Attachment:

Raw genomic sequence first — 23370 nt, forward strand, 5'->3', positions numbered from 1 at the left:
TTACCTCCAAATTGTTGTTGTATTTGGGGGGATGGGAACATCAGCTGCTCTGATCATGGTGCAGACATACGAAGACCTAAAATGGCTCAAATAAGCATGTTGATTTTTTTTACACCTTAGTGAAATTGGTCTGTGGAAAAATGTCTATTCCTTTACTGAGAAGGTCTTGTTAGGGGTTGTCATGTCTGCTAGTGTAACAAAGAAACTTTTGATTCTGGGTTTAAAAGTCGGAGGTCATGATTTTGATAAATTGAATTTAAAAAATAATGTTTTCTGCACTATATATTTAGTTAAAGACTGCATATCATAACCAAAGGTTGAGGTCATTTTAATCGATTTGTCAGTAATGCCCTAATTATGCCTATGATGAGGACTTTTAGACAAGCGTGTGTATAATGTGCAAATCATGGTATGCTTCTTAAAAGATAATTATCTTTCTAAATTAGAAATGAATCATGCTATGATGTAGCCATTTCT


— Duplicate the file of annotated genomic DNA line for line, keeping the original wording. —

Raw genomic sequence first — 23370 nt, forward strand, 5'->3', positions numbered from 1 at the left:
TTACCTCCAAATTGTTGTTGTATTTGGGGGGATGGGAACATCAGCTGCTCTGATCATGGTGCAGACATACGAAGACCTAAAATGGCTCAAATAAGCATGTTGATTTTTTTTACACCTTAGTGAAATTGGTCTGTGGAAAAATGTCTATTCCTTTACTGAGAAGGTCTTGTTAGGGGTTGTCATGTCTGCTAGTGTAACAAAGAAACTTTTGATTCTGGGTTTAAAAGTCGGAGGTCATGATTTTGATAAATTGAATTTAAAAAATAATGTTTTCTGCACTATATATTTAGTTAAAGACTGCATATCATAACCAAAGGTTGAGGTCATTTTAATCGATTTGTCAGTAATGCCCTAATTATGCCTATGATGAGGACTTTTAGACAAGCGTGTGTATAATGTGCAAATCATGGTATGCTTCTTAAAAGATAATTATCTTTCTAAATTAGAAATGAATCATGCTATGATGTAGCCATTTCT